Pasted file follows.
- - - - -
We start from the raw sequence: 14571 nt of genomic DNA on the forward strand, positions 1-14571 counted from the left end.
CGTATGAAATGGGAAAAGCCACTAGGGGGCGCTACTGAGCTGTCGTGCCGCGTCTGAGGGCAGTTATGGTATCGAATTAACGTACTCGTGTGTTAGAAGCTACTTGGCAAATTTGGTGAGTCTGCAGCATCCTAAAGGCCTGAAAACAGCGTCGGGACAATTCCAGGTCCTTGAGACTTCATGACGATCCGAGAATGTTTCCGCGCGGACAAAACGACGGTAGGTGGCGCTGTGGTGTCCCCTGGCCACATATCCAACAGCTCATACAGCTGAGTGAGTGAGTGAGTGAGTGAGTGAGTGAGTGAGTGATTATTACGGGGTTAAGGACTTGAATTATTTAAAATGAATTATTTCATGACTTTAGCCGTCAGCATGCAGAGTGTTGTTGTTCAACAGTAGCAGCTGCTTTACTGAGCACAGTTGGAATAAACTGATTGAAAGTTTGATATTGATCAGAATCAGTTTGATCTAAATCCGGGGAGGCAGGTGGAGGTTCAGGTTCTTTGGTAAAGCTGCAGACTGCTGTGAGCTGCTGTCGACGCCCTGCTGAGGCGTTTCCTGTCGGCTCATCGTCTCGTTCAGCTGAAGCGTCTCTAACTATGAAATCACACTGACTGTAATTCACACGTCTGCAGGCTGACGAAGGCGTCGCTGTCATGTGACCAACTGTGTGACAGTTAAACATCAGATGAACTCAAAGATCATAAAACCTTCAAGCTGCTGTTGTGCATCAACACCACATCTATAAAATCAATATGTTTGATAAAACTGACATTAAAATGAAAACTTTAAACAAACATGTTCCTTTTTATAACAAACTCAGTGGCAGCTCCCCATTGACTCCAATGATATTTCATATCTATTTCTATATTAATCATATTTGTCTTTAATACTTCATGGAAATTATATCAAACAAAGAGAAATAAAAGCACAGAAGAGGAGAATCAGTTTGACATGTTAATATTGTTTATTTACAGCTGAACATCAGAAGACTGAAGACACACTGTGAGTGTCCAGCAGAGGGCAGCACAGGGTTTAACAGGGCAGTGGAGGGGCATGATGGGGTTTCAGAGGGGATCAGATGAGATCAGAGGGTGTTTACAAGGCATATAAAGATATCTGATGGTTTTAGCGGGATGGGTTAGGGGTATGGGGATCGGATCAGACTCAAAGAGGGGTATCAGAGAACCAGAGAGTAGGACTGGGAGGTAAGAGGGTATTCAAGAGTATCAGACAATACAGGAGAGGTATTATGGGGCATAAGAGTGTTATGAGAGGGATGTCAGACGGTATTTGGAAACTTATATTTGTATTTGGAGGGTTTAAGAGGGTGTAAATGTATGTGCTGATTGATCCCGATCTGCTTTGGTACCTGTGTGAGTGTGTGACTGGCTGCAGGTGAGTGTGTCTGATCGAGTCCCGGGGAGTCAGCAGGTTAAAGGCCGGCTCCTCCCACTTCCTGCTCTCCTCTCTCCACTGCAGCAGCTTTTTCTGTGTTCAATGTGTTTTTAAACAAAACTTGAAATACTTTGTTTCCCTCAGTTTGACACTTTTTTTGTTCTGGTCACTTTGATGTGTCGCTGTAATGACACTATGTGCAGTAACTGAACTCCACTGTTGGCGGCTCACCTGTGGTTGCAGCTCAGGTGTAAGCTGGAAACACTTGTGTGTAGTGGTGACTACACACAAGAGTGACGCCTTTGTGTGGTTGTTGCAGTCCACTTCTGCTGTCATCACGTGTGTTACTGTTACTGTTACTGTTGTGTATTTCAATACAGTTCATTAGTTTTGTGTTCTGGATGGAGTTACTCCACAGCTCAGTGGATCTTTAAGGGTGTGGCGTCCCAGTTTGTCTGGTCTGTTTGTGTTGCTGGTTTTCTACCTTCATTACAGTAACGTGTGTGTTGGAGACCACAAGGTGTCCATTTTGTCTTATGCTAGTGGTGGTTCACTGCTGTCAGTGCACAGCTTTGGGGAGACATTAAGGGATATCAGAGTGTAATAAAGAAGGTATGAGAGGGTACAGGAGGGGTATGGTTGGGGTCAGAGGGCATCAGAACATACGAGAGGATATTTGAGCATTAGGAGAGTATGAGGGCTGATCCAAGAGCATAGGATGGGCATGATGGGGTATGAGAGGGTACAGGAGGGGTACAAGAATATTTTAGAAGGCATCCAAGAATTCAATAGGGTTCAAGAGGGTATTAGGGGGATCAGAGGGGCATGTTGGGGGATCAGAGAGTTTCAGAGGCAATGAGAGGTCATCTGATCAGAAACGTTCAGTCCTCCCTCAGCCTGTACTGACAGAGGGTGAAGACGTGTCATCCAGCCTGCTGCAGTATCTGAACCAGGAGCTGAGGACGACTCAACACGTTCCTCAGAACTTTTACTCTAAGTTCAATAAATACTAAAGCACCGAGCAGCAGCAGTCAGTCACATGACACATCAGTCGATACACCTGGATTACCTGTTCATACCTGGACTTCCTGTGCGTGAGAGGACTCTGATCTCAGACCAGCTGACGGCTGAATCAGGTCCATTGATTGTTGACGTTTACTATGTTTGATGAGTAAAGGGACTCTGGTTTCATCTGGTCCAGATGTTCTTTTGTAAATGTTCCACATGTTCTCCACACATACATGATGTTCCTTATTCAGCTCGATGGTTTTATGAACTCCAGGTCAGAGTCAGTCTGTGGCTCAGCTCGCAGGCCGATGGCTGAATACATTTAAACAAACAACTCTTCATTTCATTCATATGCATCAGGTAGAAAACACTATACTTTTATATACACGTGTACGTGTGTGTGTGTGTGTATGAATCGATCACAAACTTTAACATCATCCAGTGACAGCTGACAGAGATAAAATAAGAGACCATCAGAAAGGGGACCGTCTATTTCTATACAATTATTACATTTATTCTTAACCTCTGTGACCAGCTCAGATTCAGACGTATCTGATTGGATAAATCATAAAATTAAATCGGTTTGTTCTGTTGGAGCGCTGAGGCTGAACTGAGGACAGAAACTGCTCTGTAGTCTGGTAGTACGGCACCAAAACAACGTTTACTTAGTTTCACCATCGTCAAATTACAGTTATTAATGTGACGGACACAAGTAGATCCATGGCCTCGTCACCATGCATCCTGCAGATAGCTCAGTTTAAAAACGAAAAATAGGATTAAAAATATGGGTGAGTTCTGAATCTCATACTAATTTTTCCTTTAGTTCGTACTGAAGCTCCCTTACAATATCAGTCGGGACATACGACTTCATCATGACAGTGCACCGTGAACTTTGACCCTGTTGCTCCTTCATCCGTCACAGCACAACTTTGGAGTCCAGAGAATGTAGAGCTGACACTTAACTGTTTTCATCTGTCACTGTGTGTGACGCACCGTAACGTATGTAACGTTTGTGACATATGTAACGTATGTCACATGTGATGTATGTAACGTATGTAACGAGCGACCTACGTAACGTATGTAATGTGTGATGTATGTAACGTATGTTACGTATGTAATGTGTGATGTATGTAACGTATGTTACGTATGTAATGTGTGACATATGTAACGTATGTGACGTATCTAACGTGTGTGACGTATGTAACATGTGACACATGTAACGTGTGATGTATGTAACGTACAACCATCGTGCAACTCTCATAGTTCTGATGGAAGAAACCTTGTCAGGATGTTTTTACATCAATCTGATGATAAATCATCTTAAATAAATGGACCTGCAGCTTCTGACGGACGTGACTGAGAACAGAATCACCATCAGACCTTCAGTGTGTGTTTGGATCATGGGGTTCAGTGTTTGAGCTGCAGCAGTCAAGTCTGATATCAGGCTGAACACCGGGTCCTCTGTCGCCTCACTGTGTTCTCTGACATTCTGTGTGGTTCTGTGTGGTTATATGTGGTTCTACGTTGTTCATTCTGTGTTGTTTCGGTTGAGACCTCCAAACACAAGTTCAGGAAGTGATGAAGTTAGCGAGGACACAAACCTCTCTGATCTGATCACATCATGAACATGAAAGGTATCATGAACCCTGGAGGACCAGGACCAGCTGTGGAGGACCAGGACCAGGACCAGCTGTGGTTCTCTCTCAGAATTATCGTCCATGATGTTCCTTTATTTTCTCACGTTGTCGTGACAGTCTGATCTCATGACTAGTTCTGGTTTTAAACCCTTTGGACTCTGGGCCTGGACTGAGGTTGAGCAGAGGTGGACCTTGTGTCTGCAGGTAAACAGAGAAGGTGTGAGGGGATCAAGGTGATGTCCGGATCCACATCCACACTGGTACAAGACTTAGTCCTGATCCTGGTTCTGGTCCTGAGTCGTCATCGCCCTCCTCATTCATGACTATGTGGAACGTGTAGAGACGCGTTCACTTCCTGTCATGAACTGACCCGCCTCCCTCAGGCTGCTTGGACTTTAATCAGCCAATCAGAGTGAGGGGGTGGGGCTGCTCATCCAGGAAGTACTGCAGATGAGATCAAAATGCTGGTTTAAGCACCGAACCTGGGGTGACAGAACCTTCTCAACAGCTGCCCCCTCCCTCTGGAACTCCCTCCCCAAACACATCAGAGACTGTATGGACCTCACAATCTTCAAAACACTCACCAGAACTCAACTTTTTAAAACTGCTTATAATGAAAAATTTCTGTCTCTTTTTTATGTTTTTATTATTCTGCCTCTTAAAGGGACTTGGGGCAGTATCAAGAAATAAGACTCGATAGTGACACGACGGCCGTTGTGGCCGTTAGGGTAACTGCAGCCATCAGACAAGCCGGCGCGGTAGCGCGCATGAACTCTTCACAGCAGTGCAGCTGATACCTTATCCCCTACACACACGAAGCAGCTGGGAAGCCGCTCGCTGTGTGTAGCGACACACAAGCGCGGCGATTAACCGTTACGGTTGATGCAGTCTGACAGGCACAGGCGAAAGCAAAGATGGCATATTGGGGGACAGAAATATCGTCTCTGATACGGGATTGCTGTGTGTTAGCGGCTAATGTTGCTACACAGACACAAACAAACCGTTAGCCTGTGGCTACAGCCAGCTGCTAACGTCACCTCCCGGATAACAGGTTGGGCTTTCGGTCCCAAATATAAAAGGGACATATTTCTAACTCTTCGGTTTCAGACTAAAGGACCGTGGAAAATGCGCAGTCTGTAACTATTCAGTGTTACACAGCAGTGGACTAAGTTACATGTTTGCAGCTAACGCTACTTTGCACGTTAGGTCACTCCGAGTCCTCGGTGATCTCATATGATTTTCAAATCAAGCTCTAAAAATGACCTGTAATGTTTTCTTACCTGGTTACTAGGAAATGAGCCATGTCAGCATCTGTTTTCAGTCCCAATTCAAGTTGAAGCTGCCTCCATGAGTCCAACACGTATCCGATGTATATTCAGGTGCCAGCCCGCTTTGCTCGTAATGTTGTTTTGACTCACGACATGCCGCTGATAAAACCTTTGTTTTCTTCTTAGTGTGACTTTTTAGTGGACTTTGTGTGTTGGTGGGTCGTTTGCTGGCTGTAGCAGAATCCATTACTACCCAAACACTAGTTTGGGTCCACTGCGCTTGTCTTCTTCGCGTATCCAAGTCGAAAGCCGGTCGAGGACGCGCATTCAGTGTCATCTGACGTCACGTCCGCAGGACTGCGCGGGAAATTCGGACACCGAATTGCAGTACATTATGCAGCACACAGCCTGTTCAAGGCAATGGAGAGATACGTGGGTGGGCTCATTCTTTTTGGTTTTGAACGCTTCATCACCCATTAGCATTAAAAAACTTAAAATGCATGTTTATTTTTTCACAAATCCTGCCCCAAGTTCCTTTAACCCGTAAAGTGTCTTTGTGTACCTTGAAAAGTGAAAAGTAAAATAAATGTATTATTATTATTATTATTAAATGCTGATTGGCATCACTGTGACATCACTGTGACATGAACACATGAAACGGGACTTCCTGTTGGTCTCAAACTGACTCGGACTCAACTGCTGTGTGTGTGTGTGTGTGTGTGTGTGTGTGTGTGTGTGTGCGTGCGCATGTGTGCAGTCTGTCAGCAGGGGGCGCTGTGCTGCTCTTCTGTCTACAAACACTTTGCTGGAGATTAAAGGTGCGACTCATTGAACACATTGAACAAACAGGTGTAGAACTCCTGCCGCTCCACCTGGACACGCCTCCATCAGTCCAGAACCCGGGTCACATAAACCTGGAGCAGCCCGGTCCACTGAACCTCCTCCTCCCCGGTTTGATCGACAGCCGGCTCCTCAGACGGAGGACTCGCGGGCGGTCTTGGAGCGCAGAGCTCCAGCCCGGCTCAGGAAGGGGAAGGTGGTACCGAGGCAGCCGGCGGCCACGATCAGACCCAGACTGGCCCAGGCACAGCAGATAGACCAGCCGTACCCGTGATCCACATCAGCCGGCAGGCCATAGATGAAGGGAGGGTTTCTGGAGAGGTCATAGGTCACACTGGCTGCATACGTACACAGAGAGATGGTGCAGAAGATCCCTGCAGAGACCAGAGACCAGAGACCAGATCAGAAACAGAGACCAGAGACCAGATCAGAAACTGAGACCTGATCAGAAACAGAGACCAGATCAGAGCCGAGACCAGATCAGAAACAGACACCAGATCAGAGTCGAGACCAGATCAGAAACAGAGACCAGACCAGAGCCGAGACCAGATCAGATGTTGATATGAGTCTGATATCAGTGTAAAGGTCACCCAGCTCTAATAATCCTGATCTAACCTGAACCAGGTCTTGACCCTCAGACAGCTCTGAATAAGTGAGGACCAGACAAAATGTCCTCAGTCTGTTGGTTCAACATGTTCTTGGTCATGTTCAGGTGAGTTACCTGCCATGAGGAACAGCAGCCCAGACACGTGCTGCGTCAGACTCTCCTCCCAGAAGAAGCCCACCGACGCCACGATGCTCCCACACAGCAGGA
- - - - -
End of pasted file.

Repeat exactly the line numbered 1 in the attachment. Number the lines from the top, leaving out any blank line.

We start from the raw sequence: 14571 nt of genomic DNA on the forward strand, positions 1-14571 counted from the left end.